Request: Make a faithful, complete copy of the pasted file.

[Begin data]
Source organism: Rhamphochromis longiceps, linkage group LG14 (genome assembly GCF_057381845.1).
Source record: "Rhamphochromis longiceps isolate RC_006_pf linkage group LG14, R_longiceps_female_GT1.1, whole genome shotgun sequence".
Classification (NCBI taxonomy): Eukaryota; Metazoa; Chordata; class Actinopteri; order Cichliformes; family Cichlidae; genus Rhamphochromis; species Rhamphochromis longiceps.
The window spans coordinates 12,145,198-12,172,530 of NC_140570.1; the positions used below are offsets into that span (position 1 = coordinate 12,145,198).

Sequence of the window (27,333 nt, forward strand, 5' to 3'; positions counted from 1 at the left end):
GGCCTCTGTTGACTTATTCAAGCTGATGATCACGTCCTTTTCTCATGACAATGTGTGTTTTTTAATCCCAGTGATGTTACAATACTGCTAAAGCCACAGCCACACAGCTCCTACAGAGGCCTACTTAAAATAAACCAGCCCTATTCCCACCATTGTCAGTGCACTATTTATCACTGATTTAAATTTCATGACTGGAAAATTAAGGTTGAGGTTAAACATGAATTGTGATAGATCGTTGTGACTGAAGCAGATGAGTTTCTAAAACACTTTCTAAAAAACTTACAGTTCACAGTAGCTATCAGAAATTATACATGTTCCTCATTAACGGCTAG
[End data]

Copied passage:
Source organism: Rhamphochromis longiceps, linkage group LG14 (genome assembly GCF_057381845.1).
Source record: "Rhamphochromis longiceps isolate RC_006_pf linkage group LG14, R_longiceps_female_GT1.1, whole genome shotgun sequence".
Classification (NCBI taxonomy): Eukaryota; Metazoa; Chordata; class Actinopteri; order Cichliformes; family Cichlidae; genus Rhamphochromis; species Rhamphochromis longiceps.
The window spans coordinates 12,145,198-12,172,530 of NC_140570.1; the positions used below are offsets into that span (position 1 = coordinate 12,145,198).

Sequence of the window (27,333 nt, forward strand, 5' to 3'; positions counted from 1 at the left end):
GGCCTCTGTTGACTTATTCAAGCTGATGATCACGTCCTTTTCTCATGACAATGTGTGTTTTTTAATCCCAGTGATGTTACAATACTGCTAAAGCCACAGCCACACAGCTCCTACAGAGGCCTACTTAAAATAAACCAGCCCTATTCCCACCATTGTCAGTGCACTATTTATCACTGATTTAAATTTCATGACTGGAAAATTAAGGTTGAGGTTAAACATGAATTGTGATAGATCGTTGTGACTGAAGCAGATGAGTTTCTAAAACACTTTCTAAAAAACTTACAGTTCACAGTAGCTATCAGAAATTATACATGTTCCTCATTAACGGCTAG